Drake Coleman

Competition Lowers Insurance Premiums

									Charlie Plain |
																			May 24, 2017
PhD student Coleman Drake.

A new study by the School of Public Health shows that competition drives down premium costs in federal health insurance marketplaces.

The study was authored by Associate Professor Jean Abraham and PhD student Coleman Drake and published in the International Journal of Health Economics and Management. Jeffrey McCullough from the University of Michigan, and Kosali Simon from Indiana University also contributed to the study.

“The success of the health insurance marketplaces has been mixed,” says Drake. “Some states, like California, have competitive marketplaces with low premiums; others like Alabama have monopolist insurers with high prices. In some cases, such as Texas, the success of the marketplaces varies from county to county. We wanted to understand what motivates insurer participation in the marketplaces and how insurers price their products when faced with competition.”

The researchers studied how competition for customers and variances in the general and administrative costs of insurance firms relates to premiums in 36 states using the Federally Facilitated Marketplace in 2016.

The study showed that as competition between insurers increased in the marketplaces, premiums fell. The decrease amounted to an average of 4 percent with each insurer that entered the market.

“The largest gains from competition occur with entry of the fourth insurer into a market (for example, a county). That is, we see a substantial premium reduction when at least four insurers compete with one another,” says Drake.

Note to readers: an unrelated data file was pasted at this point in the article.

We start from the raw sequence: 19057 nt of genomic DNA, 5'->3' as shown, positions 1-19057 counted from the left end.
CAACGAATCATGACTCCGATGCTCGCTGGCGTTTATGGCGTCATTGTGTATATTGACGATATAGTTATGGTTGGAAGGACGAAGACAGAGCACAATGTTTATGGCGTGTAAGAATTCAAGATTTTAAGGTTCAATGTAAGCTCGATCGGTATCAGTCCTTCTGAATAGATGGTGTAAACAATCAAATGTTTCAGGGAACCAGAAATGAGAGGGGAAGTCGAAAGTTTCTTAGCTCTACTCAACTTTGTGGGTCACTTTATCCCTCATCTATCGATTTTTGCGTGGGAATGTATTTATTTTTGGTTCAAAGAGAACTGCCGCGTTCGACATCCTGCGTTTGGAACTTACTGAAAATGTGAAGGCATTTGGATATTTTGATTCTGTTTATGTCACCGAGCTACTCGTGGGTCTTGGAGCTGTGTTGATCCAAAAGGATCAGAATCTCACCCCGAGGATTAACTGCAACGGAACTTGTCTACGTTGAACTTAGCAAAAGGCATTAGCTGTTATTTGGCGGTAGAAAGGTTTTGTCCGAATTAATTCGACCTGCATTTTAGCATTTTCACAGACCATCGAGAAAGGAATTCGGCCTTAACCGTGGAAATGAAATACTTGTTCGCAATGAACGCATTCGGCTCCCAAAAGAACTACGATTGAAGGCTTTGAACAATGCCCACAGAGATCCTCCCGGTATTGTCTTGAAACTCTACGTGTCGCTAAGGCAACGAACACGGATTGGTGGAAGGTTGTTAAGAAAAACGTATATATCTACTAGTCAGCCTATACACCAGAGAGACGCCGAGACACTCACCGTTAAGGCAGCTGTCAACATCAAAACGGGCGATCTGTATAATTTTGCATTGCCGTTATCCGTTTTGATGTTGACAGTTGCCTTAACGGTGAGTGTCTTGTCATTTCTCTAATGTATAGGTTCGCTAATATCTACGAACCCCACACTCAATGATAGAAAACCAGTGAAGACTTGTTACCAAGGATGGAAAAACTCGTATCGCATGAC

The results also suggest that state-specific policies like Medicaid expansion, the elimination of grandfathered plans, and outreach efforts may have substantial influence on the health of state marketplaces. In terms of health policy, researchers note their findings highlight the effect that an insurer’s exit from marketplaces could have on consumer choice, affordability, and government spending.

“Despite numerous regulations, the marketplaces behave like a normal market: competition reduces prices,” says Drake. “The marketplaces can provide affordable insurance — and cost less to the government — if state-level health policy is conducive to insurer participation in the individual health insurance market. Policymakers interested in restructuring the individual health insurance market to increase affordability should consider how new policies will have an impact on the size and composition of the individual health insurance market to encourage robust insurer competition.”

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